After the first hemorrhage, there was a surgical intervention that lasted many hours. Calvino came out of coma. He was disoriented: he thought that one of the medical attendants was a policeman; then he wondered if he’d had open-heart surgery. Meanwhile, the surgeon had become optimistic; even garrulous. He told the press that he’d never seen a brain structure of such delicacy and complexity as that of Calvino. I thought immediately of the smallest brain ever recorded, that of Anatole France. The surgeon told the press that he had been obliged to do his very best. After all, he and his sons had read and argued over Marcovaldo last winter. The brain that could so puzzle them must be kept alive in all its rarity. One can imagine a comparable surgeon in America: only last Saturday she had kept me and my sons in stitches; now I could hardly believe that I was actually gazing into the fabulous brain of Joan Rivers! On the other hand, the admirer of Joan Rivers might have saved Calvino; except that there was no real hope, ever. In June he had had what he thought was a bad headache; it was the first stroke. Also, he came from a family with a history of arterial weakness. Or so it was said in the newspapers. The press coverage of Calvino’s final days resembled nothing so much as that of the recent operation on the ancient actor that our masters have hired to impersonate a president, the sort of subject that used to delight Calvino—the Acting President, that is.

As we drove north through the rain, I read Calvino’s last novel, Palomar. He had given it to me on November 28, 1983. I was chilled—and guilty—to read for the first time the inscription: “For Gore, these last meditations about Nature, Italo.” “Last” is a word artists should not easily use. What did this “last” mean? Latest? Or his last attempt to write about the phenomenal world? Or did he know, somehow, that he was in the process of “Learning to be dead,” the title of the book’s last chapter?

I read the book. It is very short. A number of meditations on different subjects by one Mr. Palomar, who is Calvino himself. The settings are, variously, the beach at Castiglion della Pescáia, the nearby house in the woods at Roccamare, the flat in Rome with its terrace, a food specialty shop in Paris. This is not the occasion to review the book. But I made some observations; and marked certain passages that seemed to me to illuminate the prospect.

Palomar is on the beach at Castiglion: he is trying to figure out the nature of waves. Is it possible to follow just one? Or do they all become one? Or do they all become one? E pluribus unum and its reverse might well sum up Calvino’s approach to our condition. Are we a part of the universe? Or is the universe, simply, us thinking that there is such a thing? Calvino often writes like the scientist that his parents were. He observes, precisely, the minutiae of nature: stars, waves, lizards, turtles, a woman’s breast exposed on the beach. In the process, he vacillates between macro and micro. The whole and the part. Also, tricks of eye. The book is written in the present tense, like a scientist making reports on that ongoing experiment, the examined life.

The waves provide him with suggestions but no answers: viewed in a certain way, they seem to come not from the horizon but from the shore itself. “Is this perhaps the real result that Mr. Palomar is about to achieve? To make the waves run in the opposite direction, to overturn time, to perceive the true substance of the world beyond sensory and mental habits?” But it doesn’t quite work; and he cannot extend “this knowledge to the entire universe.” He notes during his evening swim that “the sun’s reflection becomes a shining sword on the water stretching from shore to him. Mr. Palomar swims in that sword….” But then so does everyone else at that time of day, each in the same sword which is everywhere and nowhere. “The sword is imposed equally on the eye of each swimmer; there is no avoiding it. ‘Is what we have in common precisely what is given to each of us as something exclusively his?”’ As Palomar floats he wonders if he exists. He drifts now toward solipsism: “If no eye except the glassy eye of the dead were to open again on the surface of the terraqueous globe, the sword would not gleam any more.” He develops this, floating on his back. “Perhaps it was not the birth of the eye that caused the birth of the sword, but vice versa, because the sword had to have an eye to observe it at its climax.” But the day is ending, the wind-surfers are all beached, and Palomar comes back to land: “He has become convinced that the sword will exist even without him.”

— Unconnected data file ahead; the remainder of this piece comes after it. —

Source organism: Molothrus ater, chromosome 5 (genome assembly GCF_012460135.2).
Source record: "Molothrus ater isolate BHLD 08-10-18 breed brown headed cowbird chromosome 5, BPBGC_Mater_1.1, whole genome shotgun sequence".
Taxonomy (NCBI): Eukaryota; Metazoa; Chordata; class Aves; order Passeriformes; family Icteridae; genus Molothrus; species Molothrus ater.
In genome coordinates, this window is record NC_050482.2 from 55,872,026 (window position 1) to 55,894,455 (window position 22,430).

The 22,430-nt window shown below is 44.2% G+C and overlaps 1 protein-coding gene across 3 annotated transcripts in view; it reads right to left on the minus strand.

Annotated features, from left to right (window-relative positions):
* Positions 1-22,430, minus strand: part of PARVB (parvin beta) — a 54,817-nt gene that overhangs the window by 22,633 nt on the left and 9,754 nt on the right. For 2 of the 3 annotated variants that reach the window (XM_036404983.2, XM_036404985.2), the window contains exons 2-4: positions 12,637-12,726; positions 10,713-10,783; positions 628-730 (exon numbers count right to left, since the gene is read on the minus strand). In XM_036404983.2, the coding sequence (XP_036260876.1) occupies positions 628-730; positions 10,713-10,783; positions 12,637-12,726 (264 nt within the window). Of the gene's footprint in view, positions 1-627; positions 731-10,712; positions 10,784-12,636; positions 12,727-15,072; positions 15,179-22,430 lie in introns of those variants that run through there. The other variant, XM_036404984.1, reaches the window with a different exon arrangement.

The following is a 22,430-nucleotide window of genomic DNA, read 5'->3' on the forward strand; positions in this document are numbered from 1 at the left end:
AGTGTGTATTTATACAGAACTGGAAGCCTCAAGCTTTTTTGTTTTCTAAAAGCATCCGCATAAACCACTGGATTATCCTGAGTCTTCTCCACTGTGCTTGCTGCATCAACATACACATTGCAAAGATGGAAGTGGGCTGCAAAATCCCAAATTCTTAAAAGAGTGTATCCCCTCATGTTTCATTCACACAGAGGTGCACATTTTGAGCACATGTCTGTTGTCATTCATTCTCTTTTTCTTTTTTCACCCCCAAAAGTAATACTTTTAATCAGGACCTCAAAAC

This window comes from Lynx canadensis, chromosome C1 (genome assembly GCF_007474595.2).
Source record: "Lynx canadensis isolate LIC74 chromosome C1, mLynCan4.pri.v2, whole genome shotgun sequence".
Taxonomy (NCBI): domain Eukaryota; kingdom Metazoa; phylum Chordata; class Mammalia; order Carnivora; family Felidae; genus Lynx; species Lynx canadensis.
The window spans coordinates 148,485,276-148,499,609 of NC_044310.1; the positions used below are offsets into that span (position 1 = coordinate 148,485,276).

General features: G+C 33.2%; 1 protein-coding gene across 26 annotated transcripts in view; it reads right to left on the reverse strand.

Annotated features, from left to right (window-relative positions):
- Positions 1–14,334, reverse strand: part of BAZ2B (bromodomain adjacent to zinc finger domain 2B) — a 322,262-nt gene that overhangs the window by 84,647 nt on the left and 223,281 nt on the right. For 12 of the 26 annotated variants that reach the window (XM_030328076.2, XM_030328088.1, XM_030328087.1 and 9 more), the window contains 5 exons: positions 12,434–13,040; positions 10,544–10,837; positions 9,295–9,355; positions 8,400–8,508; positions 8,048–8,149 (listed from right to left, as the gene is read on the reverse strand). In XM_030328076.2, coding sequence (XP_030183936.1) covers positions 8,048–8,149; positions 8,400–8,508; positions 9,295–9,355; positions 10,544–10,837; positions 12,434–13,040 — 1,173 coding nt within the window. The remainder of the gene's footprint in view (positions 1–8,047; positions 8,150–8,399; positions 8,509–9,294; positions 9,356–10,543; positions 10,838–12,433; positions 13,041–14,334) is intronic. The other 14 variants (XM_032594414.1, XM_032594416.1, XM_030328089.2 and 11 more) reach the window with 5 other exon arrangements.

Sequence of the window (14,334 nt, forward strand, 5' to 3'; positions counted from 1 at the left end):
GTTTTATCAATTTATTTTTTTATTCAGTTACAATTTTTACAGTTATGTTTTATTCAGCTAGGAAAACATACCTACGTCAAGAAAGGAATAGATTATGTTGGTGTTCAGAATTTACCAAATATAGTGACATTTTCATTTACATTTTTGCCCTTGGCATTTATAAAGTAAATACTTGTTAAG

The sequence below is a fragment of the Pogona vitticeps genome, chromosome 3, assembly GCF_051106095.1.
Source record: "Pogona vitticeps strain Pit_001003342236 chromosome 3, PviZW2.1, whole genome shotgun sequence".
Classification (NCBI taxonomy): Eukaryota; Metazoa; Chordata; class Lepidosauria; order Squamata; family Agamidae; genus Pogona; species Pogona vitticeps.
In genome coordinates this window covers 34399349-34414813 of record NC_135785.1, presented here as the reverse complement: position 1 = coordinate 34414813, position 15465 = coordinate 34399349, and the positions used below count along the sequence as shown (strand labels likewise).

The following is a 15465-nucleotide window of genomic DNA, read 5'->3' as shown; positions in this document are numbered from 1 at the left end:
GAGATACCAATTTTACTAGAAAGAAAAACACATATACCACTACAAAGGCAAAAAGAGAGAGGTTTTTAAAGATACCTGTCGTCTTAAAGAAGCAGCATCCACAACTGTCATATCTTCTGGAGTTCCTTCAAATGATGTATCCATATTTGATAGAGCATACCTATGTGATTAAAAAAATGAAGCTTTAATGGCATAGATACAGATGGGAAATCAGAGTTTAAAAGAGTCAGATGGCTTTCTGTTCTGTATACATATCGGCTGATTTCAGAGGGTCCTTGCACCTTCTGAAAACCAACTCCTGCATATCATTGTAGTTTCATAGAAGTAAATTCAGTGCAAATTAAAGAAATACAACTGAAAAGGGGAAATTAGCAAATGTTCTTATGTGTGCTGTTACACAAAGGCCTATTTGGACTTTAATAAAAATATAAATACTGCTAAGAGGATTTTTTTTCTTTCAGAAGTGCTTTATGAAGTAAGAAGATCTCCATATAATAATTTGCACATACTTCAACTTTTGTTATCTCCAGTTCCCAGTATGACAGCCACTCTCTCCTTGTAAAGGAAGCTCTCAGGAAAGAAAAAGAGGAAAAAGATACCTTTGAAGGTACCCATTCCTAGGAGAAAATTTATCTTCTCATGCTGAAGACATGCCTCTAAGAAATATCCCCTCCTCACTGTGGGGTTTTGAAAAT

In the garden at Roccamare, Palomar observes the exotic mating of turtles; he ponders the blackbird’s whistle, so like that of a human being that it might well be the same sort of communication. “Here a prospect that is very promising for Mr. Palomar’s thinking opens out; for him the discrepancy between human behavior and the rest of the universe has always been a source of anguish. The equal whistle of man and blackbird now seems to him a bridge thrown over the abyss.” But his attempts to communicate with them through a similar whistling leads to “puzzlement” on both sides. Then, contemplating the horrors of his lawn and its constituent parts, among them weeds, he precisely names and numbers what he sees until “he no longer thinks of the lawn: he thinks of the universe. He is trying to apply to the universe everything he has thought about the lawn. The universe as regular and ordered cosmos or as chaotic proliferation.” The analogy, as always with Calvino, then takes off (the jam on the bread) and the answer is again the many within the one, or “collections of collections.”

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    Although the three estates, high, middle, and lowbrow, are as dead as Dwight Macdonald, their most vigorous deployer, something about today’s literary scene, combined with Calvino’s death, impels me to resurrect the terms. Presently, I shall demonstrate.